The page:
The College’s Gateway program — which offers debt relief to low-income Virginia residents — has now become as much a source of controversy as it has of financial aid.
p. Former College President Gene Nichol says he was fired because of it. The BOV says that it’s a necessary program, but severely under-funded. Some even say that that Gateway is old news, part of the presidential initiative of Nichol’s predecessor, Timothy J. Sullivan.
p. But Gateway — in name and in practice — took off with Nichol. It is the idea that came before.
p. “Previous President Tim Sullivan was very concerned with the availability of financial aid and saw that we were lagging behind,” College Provost Geoff Feiss said. “He felt a new initiative would be appropriate and left with the ground[work] prepared and preliminary discussions that ultimately led to the Gateway Program.”
p. Gateway William and Mary, announced by Nichol Aug. 26, 2005, has received a lot of attention over the past few weeks. Gateway offers in-state students whose families’ income is below $40,000 a financial aid package free of student loans, allowing students to graduate from the College without the burden of debt.
p. Feiss also mentioned that three years ago, schools like the University of Virginia and the University of North Carolina — which compete with the College for students — both announced similarly aggressive programs to provide additional financial aid to students of a low socioeconomic means.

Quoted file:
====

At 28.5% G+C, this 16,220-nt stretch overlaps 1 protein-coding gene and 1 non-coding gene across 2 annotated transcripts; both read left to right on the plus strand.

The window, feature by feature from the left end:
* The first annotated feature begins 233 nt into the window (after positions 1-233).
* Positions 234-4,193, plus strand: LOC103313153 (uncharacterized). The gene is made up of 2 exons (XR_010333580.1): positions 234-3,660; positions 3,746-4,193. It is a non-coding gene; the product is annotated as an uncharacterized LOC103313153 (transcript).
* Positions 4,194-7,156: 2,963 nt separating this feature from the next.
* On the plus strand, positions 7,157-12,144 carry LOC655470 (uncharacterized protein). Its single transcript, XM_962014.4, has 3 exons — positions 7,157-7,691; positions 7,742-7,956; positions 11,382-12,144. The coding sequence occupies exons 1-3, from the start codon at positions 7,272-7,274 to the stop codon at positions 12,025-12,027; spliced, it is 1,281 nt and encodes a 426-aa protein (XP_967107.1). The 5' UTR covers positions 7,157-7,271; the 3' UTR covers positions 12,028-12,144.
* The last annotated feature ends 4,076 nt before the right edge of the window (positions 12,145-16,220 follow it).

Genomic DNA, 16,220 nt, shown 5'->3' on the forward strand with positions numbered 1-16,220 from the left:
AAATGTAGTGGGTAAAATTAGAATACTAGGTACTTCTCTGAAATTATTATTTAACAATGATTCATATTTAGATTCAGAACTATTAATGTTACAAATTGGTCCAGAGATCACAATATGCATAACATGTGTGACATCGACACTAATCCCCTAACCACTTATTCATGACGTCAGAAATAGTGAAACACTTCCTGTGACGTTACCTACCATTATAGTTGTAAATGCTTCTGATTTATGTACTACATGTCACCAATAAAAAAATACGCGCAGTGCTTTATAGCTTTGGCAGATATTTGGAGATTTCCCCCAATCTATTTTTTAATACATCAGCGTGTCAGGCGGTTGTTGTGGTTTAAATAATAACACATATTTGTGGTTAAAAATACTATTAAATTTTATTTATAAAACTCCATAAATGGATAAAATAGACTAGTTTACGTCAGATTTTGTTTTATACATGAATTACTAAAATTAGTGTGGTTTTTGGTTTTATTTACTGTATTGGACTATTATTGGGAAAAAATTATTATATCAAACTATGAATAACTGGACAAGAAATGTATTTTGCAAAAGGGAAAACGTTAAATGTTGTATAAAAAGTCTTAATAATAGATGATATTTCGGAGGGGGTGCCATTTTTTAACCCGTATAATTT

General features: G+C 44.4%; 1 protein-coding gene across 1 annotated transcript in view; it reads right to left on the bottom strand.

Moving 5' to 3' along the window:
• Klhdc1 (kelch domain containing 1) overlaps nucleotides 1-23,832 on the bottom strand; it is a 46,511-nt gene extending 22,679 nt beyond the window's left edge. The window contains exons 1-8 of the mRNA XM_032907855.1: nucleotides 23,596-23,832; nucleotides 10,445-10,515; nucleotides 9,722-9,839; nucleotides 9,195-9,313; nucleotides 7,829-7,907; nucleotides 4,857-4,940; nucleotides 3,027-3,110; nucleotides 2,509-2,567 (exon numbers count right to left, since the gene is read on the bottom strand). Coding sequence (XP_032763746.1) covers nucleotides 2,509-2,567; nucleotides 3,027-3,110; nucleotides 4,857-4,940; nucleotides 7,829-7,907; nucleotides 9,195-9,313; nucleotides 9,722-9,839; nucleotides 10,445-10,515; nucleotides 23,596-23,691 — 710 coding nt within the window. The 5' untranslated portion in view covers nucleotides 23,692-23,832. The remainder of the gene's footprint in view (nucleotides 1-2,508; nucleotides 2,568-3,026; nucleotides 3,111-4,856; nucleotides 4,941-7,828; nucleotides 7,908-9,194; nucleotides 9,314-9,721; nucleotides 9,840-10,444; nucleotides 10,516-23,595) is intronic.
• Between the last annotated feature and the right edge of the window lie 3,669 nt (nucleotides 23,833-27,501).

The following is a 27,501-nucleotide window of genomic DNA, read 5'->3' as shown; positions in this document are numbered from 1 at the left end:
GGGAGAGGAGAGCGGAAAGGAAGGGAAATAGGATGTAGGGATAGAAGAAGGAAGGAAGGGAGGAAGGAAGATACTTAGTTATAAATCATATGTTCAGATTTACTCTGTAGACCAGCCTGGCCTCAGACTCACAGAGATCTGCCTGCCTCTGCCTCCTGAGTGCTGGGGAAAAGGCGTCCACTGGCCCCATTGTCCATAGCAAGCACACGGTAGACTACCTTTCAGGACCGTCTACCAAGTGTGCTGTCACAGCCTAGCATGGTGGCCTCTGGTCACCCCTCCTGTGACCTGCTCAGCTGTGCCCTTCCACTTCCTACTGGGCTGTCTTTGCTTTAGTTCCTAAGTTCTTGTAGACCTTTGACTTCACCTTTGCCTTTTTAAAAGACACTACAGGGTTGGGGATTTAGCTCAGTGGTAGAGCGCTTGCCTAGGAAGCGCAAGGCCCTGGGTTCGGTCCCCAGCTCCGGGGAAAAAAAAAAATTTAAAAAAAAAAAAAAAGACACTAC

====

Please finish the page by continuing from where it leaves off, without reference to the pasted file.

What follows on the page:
p. Nichol expressed his commitment to the program within his first or second conversation with the provost, according to Feiss.
p. “Nichol was passionate about the cause from the start. He was first in his family to attend college, so that may be why it resonated so deeply with him,” Feiss said.
p. To secure the $4 million per year required to provide its benefits to 150 students in each class, the program will ultimately require an $80 million endowment. Nichol announced the program before consulting with the Board of Visitors and before an initiative to accrue the endowment was in place. Feiss explained Nichol’s reasoning.
p. “If we waited until the $80 million endowment was secure, it may have taken 10 years, and then it would be $150 million,” he said. “We identified the funding for the first and second years through allocation and new money. The president felt he could go out and raise the $80 million, particularly if Gateway was a demonstratively successful program.”
p. Despite initial controversy due to Nichol’s starting the program before securing funding, everyone in the College administration, including the BOV, supports the program.
p. “We’ve been learning a lot,” he said. “We’ve learned that the Gateway students do just as well here, succeeding at the same rate, with the same wherewithal and intellectual capacity.”
Law professor Alan Meese ’86, president of the Faculty Assembly, was a member of the FA when Gateway was announced in the summer of 2005.
p. “I do not know of any consultation of the Assembly before the creation of this $4 million program,” he said. From Meese’s perspective, “much of the opposition to Gateway has nothing to do with ideology but instead rests on a disagreement about how to spend the College’s very scarce resources.”
p. Despite criticisms of the program’s financing and the loss of Nichol as president, Feiss assured that Gateway is on track to meet its stated goal of providing 600 students with a debt-free education by 2012.
p. “It will certainly be a real project as we move forward,” he said. “But we have been able to maintain momentum and commitment.”